Plants of Hawai‘i
According to Dr. Tim Gallaher, Botanist for the Bernice Pauahi Bishop Museum, Hawaiʻi still has around 1,100 endemic species and 109 indigenous species of plants today. About 131 endemic species only known in Hawaiʻi are now believed to be extinct. Around 27 Polynesian-introduced species also remain in the islands. However, between 6,000 to 12,000 non-native cultivated species can also be found in Hawaiʻi, and about 1,539 species have naturalized in the wild. New species of plants are introduced to Hawaiʻi on a regular basis, and these species unfortunately naturalize readily in our islands, threatening natural habitats and restoration areas.
What this tells us is the natural and built environments of Hawaiʻi have continued to undergo large changes, even in the last few decades, and that both awareness and action are needed to protect the plants that make Hawaiʻi one of the most biologically distinct places on the planet.
For many years, Bishop Museum has participated in efforts to catalogue and understand the native and non-native plants of Hawaiʻi and the Pacific through its massive collection of botanical specimens and archived field notes. These efforts were recognized by the state legislature almost twenty years ago. Since 1992, Bishop Museum’s past and present activities earned the designation of the Hawai’i Biological Survey, a recognition that has continued ever since. The Hawaiʻi Biological Survey (HBS) is a continually updated natural history inventory of native and non-native fauna and flora of the Hawaiian Islands. HBS helps in locating, identifying, and evaluating these species and maintaining reference collections for use by private, state, and federal agencies.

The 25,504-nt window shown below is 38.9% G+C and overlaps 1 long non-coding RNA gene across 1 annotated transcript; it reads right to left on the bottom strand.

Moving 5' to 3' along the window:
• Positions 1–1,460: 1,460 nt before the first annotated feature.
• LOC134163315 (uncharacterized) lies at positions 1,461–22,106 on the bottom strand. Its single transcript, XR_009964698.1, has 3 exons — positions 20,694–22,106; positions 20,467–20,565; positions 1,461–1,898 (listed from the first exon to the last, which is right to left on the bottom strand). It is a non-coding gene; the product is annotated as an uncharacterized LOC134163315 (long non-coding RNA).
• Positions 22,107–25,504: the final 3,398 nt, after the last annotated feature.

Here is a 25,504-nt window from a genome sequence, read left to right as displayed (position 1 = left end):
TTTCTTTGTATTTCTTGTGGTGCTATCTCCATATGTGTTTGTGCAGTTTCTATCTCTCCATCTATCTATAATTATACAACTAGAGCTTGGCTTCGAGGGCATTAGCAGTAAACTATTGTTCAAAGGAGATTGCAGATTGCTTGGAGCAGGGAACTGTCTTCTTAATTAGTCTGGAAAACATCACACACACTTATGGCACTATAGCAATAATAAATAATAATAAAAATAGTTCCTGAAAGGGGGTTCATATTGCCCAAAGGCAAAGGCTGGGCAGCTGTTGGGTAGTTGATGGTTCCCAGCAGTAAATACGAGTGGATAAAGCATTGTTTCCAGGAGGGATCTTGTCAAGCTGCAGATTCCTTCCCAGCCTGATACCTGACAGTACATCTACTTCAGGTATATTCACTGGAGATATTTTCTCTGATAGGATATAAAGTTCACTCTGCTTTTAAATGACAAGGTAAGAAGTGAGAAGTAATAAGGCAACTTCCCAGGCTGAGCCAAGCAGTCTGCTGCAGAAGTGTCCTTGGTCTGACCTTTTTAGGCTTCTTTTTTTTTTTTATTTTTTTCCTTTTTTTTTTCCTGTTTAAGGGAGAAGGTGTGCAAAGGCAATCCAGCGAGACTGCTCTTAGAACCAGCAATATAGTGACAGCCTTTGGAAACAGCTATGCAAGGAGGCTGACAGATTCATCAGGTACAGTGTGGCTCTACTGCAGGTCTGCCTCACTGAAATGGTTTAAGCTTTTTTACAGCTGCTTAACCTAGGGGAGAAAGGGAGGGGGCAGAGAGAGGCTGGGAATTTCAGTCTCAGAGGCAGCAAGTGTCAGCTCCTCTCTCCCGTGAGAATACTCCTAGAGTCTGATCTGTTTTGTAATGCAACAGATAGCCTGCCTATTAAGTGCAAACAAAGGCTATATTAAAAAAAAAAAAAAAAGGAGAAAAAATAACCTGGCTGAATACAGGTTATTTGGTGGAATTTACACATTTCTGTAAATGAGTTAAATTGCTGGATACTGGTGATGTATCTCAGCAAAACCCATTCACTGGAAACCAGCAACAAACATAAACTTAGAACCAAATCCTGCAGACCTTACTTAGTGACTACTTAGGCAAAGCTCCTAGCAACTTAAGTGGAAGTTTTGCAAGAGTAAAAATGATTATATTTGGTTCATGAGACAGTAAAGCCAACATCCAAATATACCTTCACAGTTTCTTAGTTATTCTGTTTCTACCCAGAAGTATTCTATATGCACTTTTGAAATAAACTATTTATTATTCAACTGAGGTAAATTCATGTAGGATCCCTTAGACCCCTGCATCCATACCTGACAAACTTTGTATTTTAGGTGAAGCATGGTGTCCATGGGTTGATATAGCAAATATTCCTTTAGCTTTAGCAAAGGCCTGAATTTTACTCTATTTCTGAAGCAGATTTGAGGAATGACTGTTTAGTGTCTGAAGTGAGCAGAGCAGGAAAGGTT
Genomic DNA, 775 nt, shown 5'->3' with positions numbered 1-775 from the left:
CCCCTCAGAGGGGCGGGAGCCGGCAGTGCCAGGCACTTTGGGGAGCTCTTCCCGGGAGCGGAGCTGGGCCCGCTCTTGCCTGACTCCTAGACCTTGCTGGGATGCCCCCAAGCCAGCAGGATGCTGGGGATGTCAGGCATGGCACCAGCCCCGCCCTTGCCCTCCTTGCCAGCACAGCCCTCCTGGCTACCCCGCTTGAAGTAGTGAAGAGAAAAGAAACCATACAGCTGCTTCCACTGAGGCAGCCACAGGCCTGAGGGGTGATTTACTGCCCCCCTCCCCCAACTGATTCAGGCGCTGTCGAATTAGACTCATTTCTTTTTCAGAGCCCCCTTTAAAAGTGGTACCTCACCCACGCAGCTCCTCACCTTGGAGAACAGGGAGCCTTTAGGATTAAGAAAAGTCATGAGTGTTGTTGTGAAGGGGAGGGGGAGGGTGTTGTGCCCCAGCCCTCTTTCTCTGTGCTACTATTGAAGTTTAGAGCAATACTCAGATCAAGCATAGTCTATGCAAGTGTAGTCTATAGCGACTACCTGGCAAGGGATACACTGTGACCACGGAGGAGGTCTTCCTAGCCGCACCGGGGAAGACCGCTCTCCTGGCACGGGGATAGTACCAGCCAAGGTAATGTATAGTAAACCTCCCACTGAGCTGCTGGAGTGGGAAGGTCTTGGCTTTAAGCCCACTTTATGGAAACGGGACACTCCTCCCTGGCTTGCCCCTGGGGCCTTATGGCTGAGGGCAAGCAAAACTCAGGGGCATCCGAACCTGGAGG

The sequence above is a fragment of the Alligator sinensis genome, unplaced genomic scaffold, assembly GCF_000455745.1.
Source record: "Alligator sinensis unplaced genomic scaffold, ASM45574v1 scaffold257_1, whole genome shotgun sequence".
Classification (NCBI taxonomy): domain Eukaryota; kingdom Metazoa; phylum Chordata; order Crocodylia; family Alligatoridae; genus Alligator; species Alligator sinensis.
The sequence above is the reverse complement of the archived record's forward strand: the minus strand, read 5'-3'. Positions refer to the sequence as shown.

Recently, Bishop Museum staff have been working on revamping a publication that has been used by experts, researchers, and the public to identify plants growing in Hawaiʻi. This book, called the “Manual of the Flowering Plants of Hawaiʻi,” originally published in 1990 and reflecting the taxa recorded as of 1987, has continued to be a primary resource for botanical study and comparison. This is part of a larger push to increase the museum’s capacity to be not only a repository for specimens, but also a center to analyze current and historical data with cutting-edge tools. This work will take information from the manual and create an online database that can be searched using a number of parameters, including dichotomous keys. The data will connect to multiple international bodies that allow the information to be updated frequently, automatically, and with great detail. The new database will also be able to project data to other sites relating to botanical and biological reference materials.
Want to find out more about the Bishop Museum’s botany collections, ongoing projects, and see publications from HBS?
Visit https://www.bishopmuseum.org/botany/. To learn about the ongoing work of the museum’s natural science departments and other collections areas visit bishopmuseum.org/explore to keep updated with our museum ʻohana.